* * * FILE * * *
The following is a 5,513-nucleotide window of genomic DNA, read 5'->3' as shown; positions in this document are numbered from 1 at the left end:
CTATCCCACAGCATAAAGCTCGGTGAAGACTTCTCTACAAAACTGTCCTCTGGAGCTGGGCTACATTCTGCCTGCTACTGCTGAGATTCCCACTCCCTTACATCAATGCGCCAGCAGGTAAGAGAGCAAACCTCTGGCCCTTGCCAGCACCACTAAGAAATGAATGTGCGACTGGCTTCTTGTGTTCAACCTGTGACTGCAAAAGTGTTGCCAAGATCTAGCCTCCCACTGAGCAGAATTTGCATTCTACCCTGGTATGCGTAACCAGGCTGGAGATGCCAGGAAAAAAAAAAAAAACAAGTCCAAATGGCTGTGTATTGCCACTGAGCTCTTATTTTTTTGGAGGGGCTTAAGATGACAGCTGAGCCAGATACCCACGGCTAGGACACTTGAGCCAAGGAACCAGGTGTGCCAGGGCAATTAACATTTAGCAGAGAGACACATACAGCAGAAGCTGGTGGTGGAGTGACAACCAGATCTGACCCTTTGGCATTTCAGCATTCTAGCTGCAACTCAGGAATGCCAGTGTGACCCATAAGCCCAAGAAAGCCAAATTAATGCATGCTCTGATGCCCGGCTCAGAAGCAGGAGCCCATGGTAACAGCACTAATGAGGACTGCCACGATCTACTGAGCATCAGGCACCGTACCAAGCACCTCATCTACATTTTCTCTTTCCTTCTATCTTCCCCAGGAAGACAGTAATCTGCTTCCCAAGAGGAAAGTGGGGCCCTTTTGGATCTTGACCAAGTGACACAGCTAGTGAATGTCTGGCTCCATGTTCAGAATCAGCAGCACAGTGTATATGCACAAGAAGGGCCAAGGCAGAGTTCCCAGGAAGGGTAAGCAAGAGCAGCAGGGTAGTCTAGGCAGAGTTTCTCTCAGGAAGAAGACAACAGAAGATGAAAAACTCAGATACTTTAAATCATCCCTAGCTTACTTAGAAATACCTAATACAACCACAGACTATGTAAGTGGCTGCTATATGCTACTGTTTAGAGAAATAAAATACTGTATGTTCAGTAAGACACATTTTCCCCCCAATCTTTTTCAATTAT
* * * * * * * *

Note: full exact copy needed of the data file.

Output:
The following is a 5,513-nucleotide window of genomic DNA, read 5'->3' as shown; positions in this document are numbered from 1 at the left end:
CTATCCCACAGCATAAAGCTCGGTGAAGACTTCTCTACAAAACTGTCCTCTGGAGCTGGGCTACATTCTGCCTGCTACTGCTGAGATTCCCACTCCCTTACATCAATGCGCCAGCAGGTAAGAGAGCAAACCTCTGGCCCTTGCCAGCACCACTAAGAAATGAATGTGCGACTGGCTTCTTGTGTTCAACCTGTGACTGCAAAAGTGTTGCCAAGATCTAGCCTCCCACTGAGCAGAATTTGCATTCTACCCTGGTATGCGTAACCAGGCTGGAGATGCCAGGAAAAAAAAAAAAAACAAGTCCAAATGGCTGTGTATTGCCACTGAGCTCTTATTTTTTTGGAGGGGCTTAAGATGACAGCTGAGCCAGATACCCACGGCTAGGACACTTGAGCCAAGGAACCAGGTGTGCCAGGGCAATTAACATTTAGCAGAGAGACACATACAGCAGAAGCTGGTGGTGGAGTGACAACCAGATCTGACCCTTTGGCATTTCAGCATTCTAGCTGCAACTCAGGAATGCCAGTGTGACCCATAAGCCCAAGAAAGCCAAATTAATGCATGCTCTGATGCCCGGCTCAGAAGCAGGAGCCCATGGTAACAGCACTAATGAGGACTGCCACGATCTACTGAGCATCAGGCACCGTACCAAGCACCTCATCTACATTTTCTCTTTCCTTCTATCTTCCCCAGGAAGACAGTAATCTGCTTCCCAAGAGGAAAGTGGGGCCCTTTTGGATCTTGACCAAGTGACACAGCTAGTGAATGTCTGGCTCCATGTTCAGAATCAGCAGCACAGTGTATATGCACAAGAAGGGCCAAGGCAGAGTTCCCAGGAAGGGTAAGCAAGAGCAGCAGGGTAGTCTAGGCAGAGTTTCTCTCAGGAAGAAGACAACAGAAGATGAAAAACTCAGATACTTTAAATCATCCCTAGCTTACTTAGAAATACCTAATACAACCACAGACTATGTAAGTGGCTGCTATATGCTACTGTTTAGAGAAATAAAATACTGTATGTTCAGTAAGACACATTTTCCCCCCAATCTTTTTCAATTAT